Dai is a village in southern Yunnan, China. The villagers often have small ponds at the back of their house to raise fishes. They often use these fresh fishes to prepare fish dishes. Can’t be any fresher than that, can it ?
This Dai chile-fish soup with flavored oil is one of the easiest fish soup recipe I’ve ever made. Love it too because it is so flavorful. The chiles, the ginger, the garlic, the coriander, the garlic-flavored oil, seriously, this soup is so very good and very easy to make too. My mom often prepared dish like this with whole fish or fish balls
Recipe adapted from Beyond the great wall by Jeffrey Alford and Naomi Duguid.
DAI CHILE-FISH SOUP WITH FLAVORED OIL
- 1 ¼ to 1 1/2 lbs firm-flesh fish steaks or fillets , such as tilapia, striped bass, or lake trout, or an ocean fish such as snapper or cod
- 4 cups water
- 3 dried red chiles
- 2 fresh green bird chiles or serrano chiles
- 1 Tbsp ginger , cut into small matchsticks
- 1 garlic clove , smashed
- 1 large or 2 small scallions , sliced lengthwise into ribbons, then crosswise into 2-inch lengths
- 1 cup coriander leaves and stems , coarsely chopped
- 1 medium tomato , ripe or green, as you wish, finely chopped (I used green tomatoes)
- 1 ½ to 2 tsp salt , or to taste
- Freshly ground black or white pepper
- 2 Tbsp peanut oil or vegetable oil
- 4 dried red chiles
- 1 Tbsp thinly sliced garlic
- Cut the fish into 1-to 2-inch pieces. Place in a small pot, add the water, whole chiles, ginger, garlic, scallions, and coriander, and bring to a boil, then immediately lower the heat and simmer for 5 minutes. (meanwhile prepare the flavored oil)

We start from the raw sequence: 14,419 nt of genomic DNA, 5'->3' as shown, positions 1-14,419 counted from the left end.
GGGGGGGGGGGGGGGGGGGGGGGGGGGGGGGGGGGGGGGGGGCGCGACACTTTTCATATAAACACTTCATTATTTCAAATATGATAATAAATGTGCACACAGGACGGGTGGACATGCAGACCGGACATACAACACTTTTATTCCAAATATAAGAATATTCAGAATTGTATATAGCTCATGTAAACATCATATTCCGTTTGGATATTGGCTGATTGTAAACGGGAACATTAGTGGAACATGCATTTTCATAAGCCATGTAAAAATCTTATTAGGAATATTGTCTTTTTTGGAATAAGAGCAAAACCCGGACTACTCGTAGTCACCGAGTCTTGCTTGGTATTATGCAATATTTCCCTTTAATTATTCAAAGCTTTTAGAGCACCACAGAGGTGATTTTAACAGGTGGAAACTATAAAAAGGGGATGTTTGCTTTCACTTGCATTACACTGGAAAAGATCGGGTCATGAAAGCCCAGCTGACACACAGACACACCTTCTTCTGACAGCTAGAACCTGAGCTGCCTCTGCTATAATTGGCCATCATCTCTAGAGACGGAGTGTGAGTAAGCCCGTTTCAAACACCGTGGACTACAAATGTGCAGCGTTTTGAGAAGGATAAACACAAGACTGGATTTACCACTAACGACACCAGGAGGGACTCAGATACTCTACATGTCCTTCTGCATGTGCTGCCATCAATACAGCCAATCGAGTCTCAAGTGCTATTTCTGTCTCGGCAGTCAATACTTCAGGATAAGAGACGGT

- Heat the oil in a small heavy skillet. When it is hot, lower the heat and toss in the chiles and garlic and wait several seconds, until they start to brown but not burned, then remove from the heat. Add the oil, garlic and chiles to the hot soup, or put out as a table condiment
- Add the tomato and 1 1/2 tsp salt to the hot broth and simmer for another 5 minutes or so. Taste for salt and adjust if necessary, then add pepper to taste
- The soup is traditionally served with all the flavorings still in it. The chiles and garlic cloves are not meant to be eaten, but are just put aside by each diner as she or he eats. If you wish, you can strain the soup before serving it. My hubby likes the chiles from the flavored oil though, so we don't waste any 🙂
This recipe is from the book ” Beyond the Great Wall” and you should credit the authors Jeffery Alford and Naomi Duguid!
Please include the above in this post. Failure to do so would be dishonest.
Yes, you are right, this recipe is from that book. Definitely no intention of being dishonest here. I’ve cooked a lot from that book (my favorite!) and many other cookbooks and I’ve always given credit when is due. I recently went through a website revamp and I usually have the cookbooks’ authors title
“tagged” in a post. Now my posts aren’t showing tags anymore, only category. Thanks for your comment.